When you type a URL into the PSI search bar, the tool will gather all information it has using its Chrome User Experience Report dataset. Once the information is exported the first thing you will see is the overall score of your page or website in either green, red or yellow. An overall score of 90 and above is considered great while a score ranging between 50 and 90 is acceptable too. Anything below 50 is poor. This information is followed by your pages performance result as far as first contentful paint, largest contentful paint, time to interactive, speed index and total blocking time is concerned. We explain more on this below.
First Contentful Paint (FCP)
First contentful paint, or FCP for short refers to the time it takes your page to start loading up until every bit of information is rendered on screen. Content in this instance refers to text, images and all other background elements. Ideally, your page or website should load this information in 1.8 seconds or less to be in the green. Anything more will result in a moderate or poor rating.
Largest Contentful Paint (LCP)
This metric measures the time it takes for the largest block of text or image on your page to load and compares it to the time it takes the entire page to load. This way you are able to see exactly which parts of your page takes the longest and can work on it.
You should strive to have an LCP score of 2.5 seconds or less. Anything between 2.5 and 4 seconds is considered moderate while a score below 4 seconds is poor.
Cumulative Layout Shift (CLS)
Cumulative layout shift refers to unexpected page movements. Have you ever experienced being on a page when suddenly the screen jumps, or you’re about to click on a link or button and it moves so you end up clicking on something else? Or worse, you click on something else and it takes you to a whole other page? Yes, this is what we mean by cumulative layout shift and there are various reasons why it happens.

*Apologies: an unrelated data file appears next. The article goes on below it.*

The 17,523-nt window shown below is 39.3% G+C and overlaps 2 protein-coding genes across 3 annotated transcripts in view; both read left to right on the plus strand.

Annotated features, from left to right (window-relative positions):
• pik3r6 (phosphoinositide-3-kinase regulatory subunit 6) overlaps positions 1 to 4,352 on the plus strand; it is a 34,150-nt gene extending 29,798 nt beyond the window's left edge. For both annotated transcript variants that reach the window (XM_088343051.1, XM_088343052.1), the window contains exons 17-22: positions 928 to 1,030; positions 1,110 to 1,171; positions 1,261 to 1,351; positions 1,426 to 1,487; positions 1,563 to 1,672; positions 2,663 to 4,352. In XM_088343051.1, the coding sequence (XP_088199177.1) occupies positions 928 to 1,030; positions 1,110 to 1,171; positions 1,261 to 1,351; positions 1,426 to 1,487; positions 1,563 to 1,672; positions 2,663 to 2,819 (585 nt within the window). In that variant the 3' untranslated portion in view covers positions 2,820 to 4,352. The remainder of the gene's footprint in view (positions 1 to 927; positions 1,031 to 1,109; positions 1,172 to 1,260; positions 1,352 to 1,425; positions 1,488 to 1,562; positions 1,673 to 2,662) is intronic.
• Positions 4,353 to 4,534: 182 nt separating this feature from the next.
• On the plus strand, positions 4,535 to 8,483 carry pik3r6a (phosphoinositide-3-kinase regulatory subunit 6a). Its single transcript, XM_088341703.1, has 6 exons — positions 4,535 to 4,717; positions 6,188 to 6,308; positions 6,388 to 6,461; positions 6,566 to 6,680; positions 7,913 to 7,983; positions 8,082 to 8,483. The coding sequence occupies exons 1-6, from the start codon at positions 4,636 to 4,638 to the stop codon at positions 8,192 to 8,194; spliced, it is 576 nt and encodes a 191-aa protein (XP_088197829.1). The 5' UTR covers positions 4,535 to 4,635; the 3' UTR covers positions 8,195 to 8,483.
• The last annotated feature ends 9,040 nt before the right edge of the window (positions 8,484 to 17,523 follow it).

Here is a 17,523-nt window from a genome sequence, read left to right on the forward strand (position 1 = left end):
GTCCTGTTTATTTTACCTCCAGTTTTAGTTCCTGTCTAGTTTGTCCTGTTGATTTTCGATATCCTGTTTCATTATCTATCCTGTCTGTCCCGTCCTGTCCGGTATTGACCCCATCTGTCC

The CLS metric helps you identify and address this issue by measuring how frequently visitors to your page experience this. It measures and stores the biggest CLS scores for every unexpected shift on your page, and does so for the entire lifespan of that particular page.
For the best user experience, you should strive for a CLS score of 0.1 seconds or less. Anything more requires urgent attention.
Time to Interactive (TTI)
At times, a page may seem like its fully loaded and ready but that’s not always the case. And, you won’t pick this up until you try to interact with it, like scrolling or clicking. The time to interactive metric measures how long it takes for your page to become fully interactive with the user. A page or website is only considered interactive when all content Is rendered on screen and everything is working.
Page Speed Overview
The rest of the page speed report will provide further opportunities, a more detailed diagnostics report, and also reveal the passed audits for your site or page. Opportunities are simply suggestions made by the tool on how you can improve. It also shows by how much your score will improve should you decide to implement the suggestions.
The diagnostics information offers more detailed stats about your page’s performance, while the passed audits section gives an overview of the things that you have done right so far.